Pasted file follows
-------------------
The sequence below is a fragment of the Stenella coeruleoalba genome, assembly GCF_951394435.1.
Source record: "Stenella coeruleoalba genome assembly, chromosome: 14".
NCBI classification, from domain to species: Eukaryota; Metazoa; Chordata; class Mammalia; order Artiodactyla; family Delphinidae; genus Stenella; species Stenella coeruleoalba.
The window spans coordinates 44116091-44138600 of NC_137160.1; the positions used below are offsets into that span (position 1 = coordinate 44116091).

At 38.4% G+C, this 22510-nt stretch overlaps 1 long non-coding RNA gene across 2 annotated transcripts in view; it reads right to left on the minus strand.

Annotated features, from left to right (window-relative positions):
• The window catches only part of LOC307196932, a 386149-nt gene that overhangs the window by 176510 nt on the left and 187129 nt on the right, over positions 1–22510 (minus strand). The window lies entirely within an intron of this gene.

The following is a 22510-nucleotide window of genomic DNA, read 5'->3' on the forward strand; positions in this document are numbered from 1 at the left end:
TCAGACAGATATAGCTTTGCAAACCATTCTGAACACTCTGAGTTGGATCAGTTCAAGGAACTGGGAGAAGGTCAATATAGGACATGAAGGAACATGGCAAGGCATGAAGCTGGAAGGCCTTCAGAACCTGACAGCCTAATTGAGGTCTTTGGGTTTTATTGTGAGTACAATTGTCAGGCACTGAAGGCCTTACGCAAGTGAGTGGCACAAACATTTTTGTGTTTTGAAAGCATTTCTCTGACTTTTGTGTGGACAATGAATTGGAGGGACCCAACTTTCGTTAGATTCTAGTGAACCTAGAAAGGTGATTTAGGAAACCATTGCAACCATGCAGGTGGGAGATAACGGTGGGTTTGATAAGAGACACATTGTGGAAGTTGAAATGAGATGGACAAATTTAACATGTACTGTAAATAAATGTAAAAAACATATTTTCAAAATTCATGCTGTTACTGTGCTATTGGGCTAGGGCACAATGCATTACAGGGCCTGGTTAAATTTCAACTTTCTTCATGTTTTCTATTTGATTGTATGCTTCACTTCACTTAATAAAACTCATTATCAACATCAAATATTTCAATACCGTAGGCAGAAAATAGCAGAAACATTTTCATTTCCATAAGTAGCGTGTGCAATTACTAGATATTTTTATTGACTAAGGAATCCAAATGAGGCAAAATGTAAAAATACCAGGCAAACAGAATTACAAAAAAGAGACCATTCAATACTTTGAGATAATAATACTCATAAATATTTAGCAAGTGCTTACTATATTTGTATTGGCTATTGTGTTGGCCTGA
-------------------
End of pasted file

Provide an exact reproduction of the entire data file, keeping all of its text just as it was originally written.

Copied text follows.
The sequence below is a fragment of the Stenella coeruleoalba genome, assembly GCF_951394435.1.
Source record: "Stenella coeruleoalba genome assembly, chromosome: 14".
NCBI classification, from domain to species: Eukaryota; Metazoa; Chordata; class Mammalia; order Artiodactyla; family Delphinidae; genus Stenella; species Stenella coeruleoalba.
The window spans coordinates 44116091-44138600 of NC_137160.1; the positions used below are offsets into that span (position 1 = coordinate 44116091).

At 38.4% G+C, this 22510-nt stretch overlaps 1 long non-coding RNA gene across 2 annotated transcripts in view; it reads right to left on the minus strand.

Annotated features, from left to right (window-relative positions):
• The window catches only part of LOC307196932, a 386149-nt gene that overhangs the window by 176510 nt on the left and 187129 nt on the right, over positions 1–22510 (minus strand). The window lies entirely within an intron of this gene.

The following is a 22510-nucleotide window of genomic DNA, read 5'->3' on the forward strand; positions in this document are numbered from 1 at the left end:
TCAGACAGATATAGCTTTGCAAACCATTCTGAACACTCTGAGTTGGATCAGTTCAAGGAACTGGGAGAAGGTCAATATAGGACATGAAGGAACATGGCAAGGCATGAAGCTGGAAGGCCTTCAGAACCTGACAGCCTAATTGAGGTCTTTGGGTTTTATTGTGAGTACAATTGTCAGGCACTGAAGGCCTTACGCAAGTGAGTGGCACAAACATTTTTGTGTTTTGAAAGCATTTCTCTGACTTTTGTGTGGACAATGAATTGGAGGGACCCAACTTTCGTTAGATTCTAGTGAACCTAGAAAGGTGATTTAGGAAACCATTGCAACCATGCAGGTGGGAGATAACGGTGGGTTTGATAAGAGACACATTGTGGAAGTTGAAATGAGATGGACAAATTTAACATGTACTGTAAATAAATGTAAAAAACATATTTTCAAAATTCATGCTGTTACTGTGCTATTGGGCTAGGGCACAATGCATTACAGGGCCTGGTTAAATTTCAACTTTCTTCATGTTTTCTATTTGATTGTATGCTTCACTTCACTTAATAAAACTCATTATCAACATCAAATATTTCAATACCGTAGGCAGAAAATAGCAGAAACATTTTCATTTCCATAAGTAGCGTGTGCAATTACTAGATATTTTTATTGACTAAGGAATCCAAATGAGGCAAAATGTAAAAATACCAGGCAAACAGAATTACAAAAAAGAGACCATTCAATACTTTGAGATAATAATACTCATAAATATTTAGCAAGTGCTTACTATATTTGTATTGGCTATTGTGTTGGCCTGA